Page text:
Haibun: Do I Dare Disturb the Universe?

A haibun for day 26 of NAPIWRIMO. A haibun is a Japanese poery form that is prosimetic – part autobiographical (non-fiction, tight paragraph, ended with a seasonal haiku). The western style is long with much description; the Japanese is brief and to the point.

Do I Dare Disturb the Universe?
“Do I dare
Disturb the universe?…
Do I dare to eat a peach?” T. S. Eliot Love Song of J. Alfred Prufrock

It was hot July. I was midpoint to age 13. I had earlier raided the kitchen for a couple of peaches for breakfast and sat down in the library to read. So immersed, I didn’t hear the calls to breakfast by my grandmother. I had just read the line about the peach. You know the one. My grandmother pops her head in and says it is time for breakfast. I looked up and said “I have had my mind totally blown”. She sniffed. “It is still your day to wash the breakfast dishes”.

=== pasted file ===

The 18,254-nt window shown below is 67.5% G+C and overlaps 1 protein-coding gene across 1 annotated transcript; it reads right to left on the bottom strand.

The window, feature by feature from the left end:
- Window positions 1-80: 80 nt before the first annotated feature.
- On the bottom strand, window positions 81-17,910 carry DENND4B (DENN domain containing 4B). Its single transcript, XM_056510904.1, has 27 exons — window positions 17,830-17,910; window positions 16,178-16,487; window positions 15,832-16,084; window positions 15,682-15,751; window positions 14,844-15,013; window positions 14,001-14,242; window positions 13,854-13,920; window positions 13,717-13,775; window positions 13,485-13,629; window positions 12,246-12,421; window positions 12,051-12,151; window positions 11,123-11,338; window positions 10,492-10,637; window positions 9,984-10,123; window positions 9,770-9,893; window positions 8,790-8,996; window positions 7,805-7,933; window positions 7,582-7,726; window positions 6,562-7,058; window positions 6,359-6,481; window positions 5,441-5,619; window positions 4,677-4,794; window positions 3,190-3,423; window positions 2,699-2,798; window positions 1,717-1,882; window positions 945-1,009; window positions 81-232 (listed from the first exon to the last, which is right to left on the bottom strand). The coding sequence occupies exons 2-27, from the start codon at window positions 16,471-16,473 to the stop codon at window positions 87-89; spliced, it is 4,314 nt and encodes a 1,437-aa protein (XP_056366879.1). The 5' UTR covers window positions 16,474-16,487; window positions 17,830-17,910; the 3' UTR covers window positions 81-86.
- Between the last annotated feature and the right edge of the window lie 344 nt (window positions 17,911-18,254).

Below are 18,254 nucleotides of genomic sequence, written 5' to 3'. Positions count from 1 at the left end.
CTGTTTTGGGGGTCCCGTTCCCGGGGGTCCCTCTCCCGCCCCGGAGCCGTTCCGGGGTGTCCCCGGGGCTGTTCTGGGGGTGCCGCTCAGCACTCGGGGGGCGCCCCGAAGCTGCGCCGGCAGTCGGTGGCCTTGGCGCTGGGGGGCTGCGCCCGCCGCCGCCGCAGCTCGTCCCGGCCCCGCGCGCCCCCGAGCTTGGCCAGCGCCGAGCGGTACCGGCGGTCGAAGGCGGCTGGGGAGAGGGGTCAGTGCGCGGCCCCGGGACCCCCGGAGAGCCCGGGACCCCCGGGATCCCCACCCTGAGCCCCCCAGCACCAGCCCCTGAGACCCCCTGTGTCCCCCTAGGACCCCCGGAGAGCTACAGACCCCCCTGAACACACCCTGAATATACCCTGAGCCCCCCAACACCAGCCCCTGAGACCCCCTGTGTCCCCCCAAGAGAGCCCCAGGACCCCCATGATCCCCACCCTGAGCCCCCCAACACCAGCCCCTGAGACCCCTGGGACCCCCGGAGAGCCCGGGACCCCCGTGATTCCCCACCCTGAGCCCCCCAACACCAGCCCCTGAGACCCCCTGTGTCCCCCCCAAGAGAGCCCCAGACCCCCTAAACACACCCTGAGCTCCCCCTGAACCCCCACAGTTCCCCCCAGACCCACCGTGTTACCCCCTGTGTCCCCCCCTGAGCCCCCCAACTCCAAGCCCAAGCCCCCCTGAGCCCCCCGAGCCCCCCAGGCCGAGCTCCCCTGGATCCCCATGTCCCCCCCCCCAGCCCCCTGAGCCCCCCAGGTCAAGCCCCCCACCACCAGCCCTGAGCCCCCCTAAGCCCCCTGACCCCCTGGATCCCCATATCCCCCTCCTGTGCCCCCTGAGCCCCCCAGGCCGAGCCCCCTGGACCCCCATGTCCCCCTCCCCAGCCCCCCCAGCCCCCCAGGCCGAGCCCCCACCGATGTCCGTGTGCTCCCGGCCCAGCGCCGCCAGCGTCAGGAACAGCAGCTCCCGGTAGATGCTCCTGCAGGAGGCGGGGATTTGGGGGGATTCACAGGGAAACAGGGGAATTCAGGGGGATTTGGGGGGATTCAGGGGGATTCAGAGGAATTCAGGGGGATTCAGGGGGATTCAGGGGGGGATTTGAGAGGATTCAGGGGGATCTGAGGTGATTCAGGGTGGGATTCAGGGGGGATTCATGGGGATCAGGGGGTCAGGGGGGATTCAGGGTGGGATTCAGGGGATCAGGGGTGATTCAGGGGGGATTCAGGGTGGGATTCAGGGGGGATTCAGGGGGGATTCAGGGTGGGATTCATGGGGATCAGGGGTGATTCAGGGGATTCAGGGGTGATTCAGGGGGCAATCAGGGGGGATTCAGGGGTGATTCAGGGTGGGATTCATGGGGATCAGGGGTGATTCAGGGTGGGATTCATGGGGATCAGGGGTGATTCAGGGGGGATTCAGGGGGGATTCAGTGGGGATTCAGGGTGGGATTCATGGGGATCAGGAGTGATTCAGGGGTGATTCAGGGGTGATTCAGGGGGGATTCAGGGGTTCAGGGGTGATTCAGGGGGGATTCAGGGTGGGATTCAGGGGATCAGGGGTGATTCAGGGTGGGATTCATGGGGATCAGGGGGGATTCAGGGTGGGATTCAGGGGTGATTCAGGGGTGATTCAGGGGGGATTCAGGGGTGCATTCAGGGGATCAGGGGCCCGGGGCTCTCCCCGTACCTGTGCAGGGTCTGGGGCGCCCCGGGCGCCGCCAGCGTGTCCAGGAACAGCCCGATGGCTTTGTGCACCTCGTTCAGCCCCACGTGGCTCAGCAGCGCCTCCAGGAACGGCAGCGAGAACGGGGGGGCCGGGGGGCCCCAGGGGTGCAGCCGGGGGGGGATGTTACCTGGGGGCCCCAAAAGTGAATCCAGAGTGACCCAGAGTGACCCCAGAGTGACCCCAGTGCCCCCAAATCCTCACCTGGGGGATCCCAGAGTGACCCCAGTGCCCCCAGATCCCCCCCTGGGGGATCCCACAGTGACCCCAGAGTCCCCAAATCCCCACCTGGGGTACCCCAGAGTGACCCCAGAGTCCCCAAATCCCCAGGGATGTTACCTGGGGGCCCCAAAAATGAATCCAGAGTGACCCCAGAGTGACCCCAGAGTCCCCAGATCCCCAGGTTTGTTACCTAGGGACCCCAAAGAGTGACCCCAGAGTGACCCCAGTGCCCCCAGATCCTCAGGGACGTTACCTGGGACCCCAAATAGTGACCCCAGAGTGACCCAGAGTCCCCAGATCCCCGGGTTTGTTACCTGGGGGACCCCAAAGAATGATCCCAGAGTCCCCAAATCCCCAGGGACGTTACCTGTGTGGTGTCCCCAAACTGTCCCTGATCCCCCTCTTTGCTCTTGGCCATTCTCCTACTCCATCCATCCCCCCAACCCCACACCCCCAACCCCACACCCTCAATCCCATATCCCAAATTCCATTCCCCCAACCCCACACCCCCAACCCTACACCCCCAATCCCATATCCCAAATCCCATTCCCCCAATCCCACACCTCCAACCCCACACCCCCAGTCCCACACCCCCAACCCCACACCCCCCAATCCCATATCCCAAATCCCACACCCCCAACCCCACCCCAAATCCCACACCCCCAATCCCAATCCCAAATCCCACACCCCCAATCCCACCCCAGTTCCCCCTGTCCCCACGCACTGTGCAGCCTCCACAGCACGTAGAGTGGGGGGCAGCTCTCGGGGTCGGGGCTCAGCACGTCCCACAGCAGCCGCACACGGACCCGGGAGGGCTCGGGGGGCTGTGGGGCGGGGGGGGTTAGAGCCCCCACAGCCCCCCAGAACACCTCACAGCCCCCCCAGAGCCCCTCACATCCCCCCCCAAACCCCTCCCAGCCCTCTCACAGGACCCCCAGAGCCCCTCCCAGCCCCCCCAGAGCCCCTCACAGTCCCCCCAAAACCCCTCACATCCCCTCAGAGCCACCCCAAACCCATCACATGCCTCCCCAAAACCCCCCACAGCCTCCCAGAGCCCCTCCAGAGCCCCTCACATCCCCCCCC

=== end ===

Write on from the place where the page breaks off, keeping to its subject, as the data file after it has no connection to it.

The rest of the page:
hot July morning –
eating a peach
will never be the same

Winter’s Coming: Two Yum Deluxe Oatmeals

Yes indeed.  Snow is coming down all over the map – and before Thanksgiving!  Oatmeal, plain, is good for you.  Oatmeal fancied up and fixed in a slow cooker or overnight in the fridge is….wonderful and good for you.  This is comfort food that stays with you and sustains you.

Depending on the ingredients you choose, both of these can be vegan, dairy free, and sugar free.  The slow cooker oatmeal had the whole house smelling of apple pie the next morning and had my cat trolling for breakfast.  The cinnamon on top of the oatmeal was crusty and the apples just fell apart in my mouth.  If slow cooker oatmeal be the music of life, then play on!   Or so says my paraphrasing of Mr. Shakespeare.

The overnight oats are what I need in the morning  – something nourishing, tasty and idiot proof.  Yeah, idiot proof.  I’m not the brightest bulb in the pack before I’ve had a gallon of coffee.  This oatmeal is prepared the night before and “cooked” in the refrigerator.  I like it cold, room temp, or nuked until hot.  I carry the container with me to work and while my puter is revving up, I’m scarfing down this oatmeal.  When in Switzerland, I fell in love with muesli and this dish comes close.

Enjoy.  You will be so glad you fixed these and even more glad you ate!

public domain clipart

public domain clipart